Characteristics and Behavior:
American green tree frogs are small amphibians with a bright green coloration, though their shade can vary. They have smooth skin and large, adhesive toe pads for climbing. Their eyes are large and gold-rimmed, with horizontal pupils, and they have a distinctive white or cream-colored stripe along their upper lips. These frogs are primarily arboreal and are often found perched on vegetation, especially near water sources.
- American green tree frogs are native to the southeastern United States, including Florida, Georgia, Alabama, and Mississippi.
- They prefer habitats near wetlands, ponds, and slow-moving streams with plenty of vegetation for both shelter and foraging.
- American green tree frogs are well-adapted to Florida's warm and humid climate, often inhabiting a range of wetland and woodland ecosystems.
- The average lifespan of American green tree frogs is around 2 to 5 years.
- Breeding typically occurs during the warm and rainy months, with males calling to attract females to breeding sites.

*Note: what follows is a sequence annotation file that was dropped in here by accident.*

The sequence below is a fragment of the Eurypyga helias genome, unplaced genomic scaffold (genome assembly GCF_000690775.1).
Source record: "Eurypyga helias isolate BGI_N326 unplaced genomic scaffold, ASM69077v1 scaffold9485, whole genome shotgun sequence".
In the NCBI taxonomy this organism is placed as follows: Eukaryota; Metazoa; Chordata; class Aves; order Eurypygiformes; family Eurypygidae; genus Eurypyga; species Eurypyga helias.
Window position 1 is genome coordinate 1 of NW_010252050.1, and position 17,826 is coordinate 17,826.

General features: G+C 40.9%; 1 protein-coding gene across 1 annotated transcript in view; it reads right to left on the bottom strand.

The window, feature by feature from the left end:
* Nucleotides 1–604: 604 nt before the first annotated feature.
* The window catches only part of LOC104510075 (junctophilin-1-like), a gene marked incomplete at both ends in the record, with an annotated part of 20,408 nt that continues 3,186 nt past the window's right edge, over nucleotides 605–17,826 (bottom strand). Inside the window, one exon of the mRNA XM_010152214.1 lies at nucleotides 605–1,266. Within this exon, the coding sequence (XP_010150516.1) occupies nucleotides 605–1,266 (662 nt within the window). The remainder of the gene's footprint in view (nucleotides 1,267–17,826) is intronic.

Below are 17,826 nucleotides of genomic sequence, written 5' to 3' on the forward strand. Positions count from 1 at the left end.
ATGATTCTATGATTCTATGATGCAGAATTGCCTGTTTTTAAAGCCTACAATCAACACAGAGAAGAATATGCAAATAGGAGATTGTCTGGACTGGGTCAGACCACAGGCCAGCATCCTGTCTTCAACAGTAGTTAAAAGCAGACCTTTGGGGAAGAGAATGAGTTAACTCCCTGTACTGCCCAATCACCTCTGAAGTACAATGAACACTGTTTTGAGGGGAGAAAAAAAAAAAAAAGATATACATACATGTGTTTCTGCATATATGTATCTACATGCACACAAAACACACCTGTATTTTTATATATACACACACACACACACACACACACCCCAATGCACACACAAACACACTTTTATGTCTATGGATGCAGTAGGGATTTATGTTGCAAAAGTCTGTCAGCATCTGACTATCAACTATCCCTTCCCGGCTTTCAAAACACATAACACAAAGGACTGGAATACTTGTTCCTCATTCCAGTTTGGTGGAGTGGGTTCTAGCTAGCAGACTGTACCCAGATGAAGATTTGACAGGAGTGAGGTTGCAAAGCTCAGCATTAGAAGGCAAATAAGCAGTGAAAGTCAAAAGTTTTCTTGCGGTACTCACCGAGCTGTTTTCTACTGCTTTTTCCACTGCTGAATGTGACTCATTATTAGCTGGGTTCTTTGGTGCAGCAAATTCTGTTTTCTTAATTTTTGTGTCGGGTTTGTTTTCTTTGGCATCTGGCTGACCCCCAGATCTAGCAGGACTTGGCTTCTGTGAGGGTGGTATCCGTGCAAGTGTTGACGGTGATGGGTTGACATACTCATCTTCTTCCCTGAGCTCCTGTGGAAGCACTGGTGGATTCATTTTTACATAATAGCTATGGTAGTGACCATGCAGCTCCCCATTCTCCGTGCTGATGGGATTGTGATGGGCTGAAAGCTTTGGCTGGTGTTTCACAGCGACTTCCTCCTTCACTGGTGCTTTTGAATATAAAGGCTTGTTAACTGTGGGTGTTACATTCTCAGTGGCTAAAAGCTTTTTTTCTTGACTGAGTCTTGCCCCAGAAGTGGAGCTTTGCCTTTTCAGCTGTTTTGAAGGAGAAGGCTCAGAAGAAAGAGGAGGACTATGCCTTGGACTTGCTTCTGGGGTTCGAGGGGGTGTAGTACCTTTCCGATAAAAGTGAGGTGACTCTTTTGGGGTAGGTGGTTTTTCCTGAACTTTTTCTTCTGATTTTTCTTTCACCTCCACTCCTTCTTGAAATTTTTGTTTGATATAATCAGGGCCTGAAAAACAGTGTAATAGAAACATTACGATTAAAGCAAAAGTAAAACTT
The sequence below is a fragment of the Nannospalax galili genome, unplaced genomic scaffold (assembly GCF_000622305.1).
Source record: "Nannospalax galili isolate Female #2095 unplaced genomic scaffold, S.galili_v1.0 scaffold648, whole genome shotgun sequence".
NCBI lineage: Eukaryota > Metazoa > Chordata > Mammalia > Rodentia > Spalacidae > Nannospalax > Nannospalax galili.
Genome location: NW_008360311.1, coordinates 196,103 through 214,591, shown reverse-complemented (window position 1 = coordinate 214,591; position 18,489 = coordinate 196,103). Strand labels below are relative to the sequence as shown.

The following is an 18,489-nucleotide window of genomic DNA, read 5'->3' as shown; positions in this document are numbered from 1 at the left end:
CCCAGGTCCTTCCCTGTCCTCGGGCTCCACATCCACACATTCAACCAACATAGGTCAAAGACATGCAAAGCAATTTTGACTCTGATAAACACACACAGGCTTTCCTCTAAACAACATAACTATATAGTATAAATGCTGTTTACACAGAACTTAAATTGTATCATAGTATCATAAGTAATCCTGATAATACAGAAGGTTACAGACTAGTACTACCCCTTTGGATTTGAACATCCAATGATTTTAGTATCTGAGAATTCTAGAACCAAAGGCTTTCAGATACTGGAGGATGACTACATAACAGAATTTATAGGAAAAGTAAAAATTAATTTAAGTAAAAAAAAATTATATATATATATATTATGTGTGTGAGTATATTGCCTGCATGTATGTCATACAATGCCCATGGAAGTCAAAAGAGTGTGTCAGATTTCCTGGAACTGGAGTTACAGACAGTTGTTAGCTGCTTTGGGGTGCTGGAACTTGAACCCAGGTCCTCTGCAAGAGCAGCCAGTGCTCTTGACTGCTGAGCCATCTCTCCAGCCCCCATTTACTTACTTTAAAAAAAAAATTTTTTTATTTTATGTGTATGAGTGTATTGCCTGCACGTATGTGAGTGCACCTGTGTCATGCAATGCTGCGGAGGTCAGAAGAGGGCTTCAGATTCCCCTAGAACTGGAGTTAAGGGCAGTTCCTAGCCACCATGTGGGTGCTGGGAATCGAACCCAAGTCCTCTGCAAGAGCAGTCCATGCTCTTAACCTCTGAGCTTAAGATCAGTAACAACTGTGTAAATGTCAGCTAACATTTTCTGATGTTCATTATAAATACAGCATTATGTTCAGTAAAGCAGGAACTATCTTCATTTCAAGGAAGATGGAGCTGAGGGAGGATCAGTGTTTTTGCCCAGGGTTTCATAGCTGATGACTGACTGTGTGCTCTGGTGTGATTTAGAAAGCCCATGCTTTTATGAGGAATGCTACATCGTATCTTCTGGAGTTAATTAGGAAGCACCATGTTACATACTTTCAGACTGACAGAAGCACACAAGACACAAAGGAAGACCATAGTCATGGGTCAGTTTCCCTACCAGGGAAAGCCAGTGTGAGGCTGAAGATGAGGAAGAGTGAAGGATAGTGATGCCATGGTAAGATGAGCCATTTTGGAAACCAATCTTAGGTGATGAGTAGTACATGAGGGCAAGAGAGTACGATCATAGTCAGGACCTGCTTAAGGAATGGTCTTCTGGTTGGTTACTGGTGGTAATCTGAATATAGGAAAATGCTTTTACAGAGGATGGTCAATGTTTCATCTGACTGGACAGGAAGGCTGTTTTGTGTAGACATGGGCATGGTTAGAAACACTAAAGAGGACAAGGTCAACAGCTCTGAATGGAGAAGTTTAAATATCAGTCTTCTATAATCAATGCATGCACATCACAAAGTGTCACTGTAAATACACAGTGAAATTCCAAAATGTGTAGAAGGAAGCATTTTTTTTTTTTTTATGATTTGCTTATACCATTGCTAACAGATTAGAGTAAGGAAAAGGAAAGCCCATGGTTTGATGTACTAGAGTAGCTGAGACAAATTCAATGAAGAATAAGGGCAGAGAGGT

- After laying eggs on the surface of the water, the tadpoles undergo metamorphosis and transform into adult frogs.
- Nocturnal Chorus: Male American green tree frogs are known for their loud, distinctive calls, which sound like "quonk-quonk." These choruses are most often heard on warm, rainy nights.
- Camouflage Experts: Their bright green color helps them blend in with their leafy surroundings, making them difficult to spot when they're at rest.
- Insect Eaters: These tree frogs primarily feed on insects, making them valuable for pest control in their habitats.
“Green Treefrog.” Florida Museum, Florida Museum, 30 Nov. 2020, www.floridamuseum.ufl.edu/discover-herps/florida-frog-calls/green-treefrog/.